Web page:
Travis R Ruch

Summary

Affiliation: Johns Hopkins University
Country: USA

Publications

  1. pmc The coronavirus E protein: assembly and beyond
    Travis R Ruch
    Department of Cell Biology, The Johns Hopkins University School of Medicine, Baltimore, MD 21205, USA
    Viruses 4:363-82. 2012
  2. pmc A single polar residue and distinct membrane topologies impact the function of the infectious bronchitis coronavirus E protein
    Travis R Ruch
    Department of Cell Biology, The Johns Hopkins University School of Medicine, Baltimore, Maryland, United States of America
    PLoS Pathog 8:e1002674. 2012
  3. pmc The hydrophobic domain of infectious bronchitis virus E protein alters the host secretory pathway and is important for release of infectious virus
    Travis R Ruch
    Department of Cell Biology, The Johns Hopkins University School of Medicine, 725 N Wolfe St, Baltimore, MD 21205, USA
    J Virol 85:675-85. 2011

Detail Information

Publications3

  1. pmc The coronavirus E protein: assembly and beyond
    Travis R Ruch
    Department of Cell Biology, The Johns Hopkins University School of Medicine, Baltimore, MD 21205, USA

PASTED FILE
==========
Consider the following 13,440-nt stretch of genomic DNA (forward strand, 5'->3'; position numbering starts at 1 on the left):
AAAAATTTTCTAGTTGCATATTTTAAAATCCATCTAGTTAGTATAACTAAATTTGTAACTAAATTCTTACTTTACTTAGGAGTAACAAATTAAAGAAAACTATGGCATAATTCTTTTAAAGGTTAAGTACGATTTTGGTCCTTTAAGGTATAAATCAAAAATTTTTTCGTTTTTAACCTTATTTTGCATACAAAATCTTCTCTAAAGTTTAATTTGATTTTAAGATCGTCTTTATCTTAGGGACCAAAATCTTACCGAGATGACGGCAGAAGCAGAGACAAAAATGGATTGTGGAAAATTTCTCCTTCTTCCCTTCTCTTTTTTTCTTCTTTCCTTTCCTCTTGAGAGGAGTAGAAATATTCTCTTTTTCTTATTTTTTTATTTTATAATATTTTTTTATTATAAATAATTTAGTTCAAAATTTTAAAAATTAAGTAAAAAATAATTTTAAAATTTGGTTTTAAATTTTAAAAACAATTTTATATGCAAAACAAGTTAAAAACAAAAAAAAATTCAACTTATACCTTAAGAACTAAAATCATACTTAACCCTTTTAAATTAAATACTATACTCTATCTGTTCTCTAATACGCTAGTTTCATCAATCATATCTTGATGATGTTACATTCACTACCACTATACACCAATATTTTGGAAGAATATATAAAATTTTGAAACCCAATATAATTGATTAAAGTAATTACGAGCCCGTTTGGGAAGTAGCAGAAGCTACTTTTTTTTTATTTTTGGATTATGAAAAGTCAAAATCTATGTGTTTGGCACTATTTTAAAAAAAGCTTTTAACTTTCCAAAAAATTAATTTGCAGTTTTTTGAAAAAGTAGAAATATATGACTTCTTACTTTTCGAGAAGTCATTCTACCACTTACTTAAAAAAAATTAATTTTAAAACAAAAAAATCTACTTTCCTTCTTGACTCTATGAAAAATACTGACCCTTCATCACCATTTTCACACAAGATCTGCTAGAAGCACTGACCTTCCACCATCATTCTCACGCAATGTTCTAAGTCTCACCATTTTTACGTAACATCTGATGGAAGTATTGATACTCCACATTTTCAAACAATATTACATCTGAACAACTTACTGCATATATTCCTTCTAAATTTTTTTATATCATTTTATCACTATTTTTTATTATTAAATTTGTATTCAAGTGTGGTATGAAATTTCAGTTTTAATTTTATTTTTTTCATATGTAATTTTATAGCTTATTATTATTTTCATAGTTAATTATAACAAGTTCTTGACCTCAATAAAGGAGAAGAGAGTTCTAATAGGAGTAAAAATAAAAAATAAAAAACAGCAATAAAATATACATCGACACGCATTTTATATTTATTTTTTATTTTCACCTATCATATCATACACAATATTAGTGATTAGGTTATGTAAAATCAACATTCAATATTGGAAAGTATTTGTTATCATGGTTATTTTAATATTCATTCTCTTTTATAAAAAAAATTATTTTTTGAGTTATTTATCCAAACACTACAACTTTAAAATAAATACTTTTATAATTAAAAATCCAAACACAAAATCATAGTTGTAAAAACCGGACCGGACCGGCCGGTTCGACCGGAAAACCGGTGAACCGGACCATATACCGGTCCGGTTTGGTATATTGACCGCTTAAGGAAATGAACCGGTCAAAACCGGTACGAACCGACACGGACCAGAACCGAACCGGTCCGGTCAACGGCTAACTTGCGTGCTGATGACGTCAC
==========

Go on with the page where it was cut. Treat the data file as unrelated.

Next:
Viruses 4:363-82. 2012
    ..The goal of this review is to highlight the properties and functions of the E protein, and speculate on how they may be related...
  2. pmc A single polar residue and distinct membrane topologies impact the function of the infectious bronchitis coronavirus E protein
    Travis R Ruch
    Department of Cell Biology, The Johns Hopkins University School of Medicine, Baltimore, Maryland, United States of America
    PLoS Pathog 8:e1002674. 2012
    ..The findings reported here identify properties of the E protein that are important for its function, and provide insight into how the E protein may perform multiple roles during infection...
  3. pmc The hydrophobic domain of infectious bronchitis virus E protein alters the host secretory pathway and is important for release of infectious virus
    Travis R Ruch
    Department of Cell Biology, The Johns Hopkins University School of Medicine, 725 N Wolfe St, Baltimore, MD 21205, USA
    J Virol 85:675-85. 2011
    ..Our results indicated that the hydrophobic domain of IBV E alters the host secretory pathway to the apparent advantage of the virus...